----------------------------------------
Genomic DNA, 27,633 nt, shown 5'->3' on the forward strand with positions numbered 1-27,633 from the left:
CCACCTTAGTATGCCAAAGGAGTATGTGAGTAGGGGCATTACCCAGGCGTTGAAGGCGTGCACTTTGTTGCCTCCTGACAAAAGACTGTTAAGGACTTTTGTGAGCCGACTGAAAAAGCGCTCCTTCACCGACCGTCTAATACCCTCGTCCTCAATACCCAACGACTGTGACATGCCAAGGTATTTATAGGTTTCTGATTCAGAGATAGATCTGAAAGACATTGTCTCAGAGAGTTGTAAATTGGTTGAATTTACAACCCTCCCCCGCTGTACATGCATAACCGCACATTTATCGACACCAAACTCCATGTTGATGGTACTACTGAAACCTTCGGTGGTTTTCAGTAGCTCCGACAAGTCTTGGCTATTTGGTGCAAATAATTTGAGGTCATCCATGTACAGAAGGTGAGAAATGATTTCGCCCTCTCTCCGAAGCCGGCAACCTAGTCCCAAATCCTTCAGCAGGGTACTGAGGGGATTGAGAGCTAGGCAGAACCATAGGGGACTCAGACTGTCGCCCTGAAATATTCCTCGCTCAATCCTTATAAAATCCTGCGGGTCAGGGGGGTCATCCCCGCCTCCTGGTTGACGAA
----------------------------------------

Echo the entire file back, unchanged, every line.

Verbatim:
Genomic DNA, 27,633 nt, shown 5'->3' on the forward strand with positions numbered 1-27,633 from the left:
CCACCTTAGTATGCCAAAGGAGTATGTGAGTAGGGGCATTACCCAGGCGTTGAAGGCGTGCACTTTGTTGCCTCCTGACAAAAGACTGTTAAGGACTTTTGTGAGCCGACTGAAAAAGCGCTCCTTCACCGACCGTCTAATACCCTCGTCCTCAATACCCAACGACTGTGACATGCCAAGGTATTTATAGGTTTCTGATTCAGAGATAGATCTGAAAGACATTGTCTCAGAGAGTTGTAAATTGGTTGAATTTACAACCCTCCCCCGCTGTACATGCATAACCGCACATTTATCGACACCAAACTCCATGTTGATGGTACTACTGAAACCTTCGGTGGTTTTCAGTAGCTCCGACAAGTCTTGGCTATTTGGTGCAAATAATTTGAGGTCATCCATGTACAGAAGGTGAGAAATGATTTCGCCCTCTCTCCGAAGCCGGCAACCTAGTCCCAAATCCTTCAGCAGGGTACTGAGGGGATTGAGAGCTAGGCAGAACCATAGGGGACTCAGACTGTCGCCCTGAAATATTCCTCGCTCAATCCTTATAAAATCCTGCGGGTCAGGGGGGTCATCCCCGCCTCCTGGTTGACGAA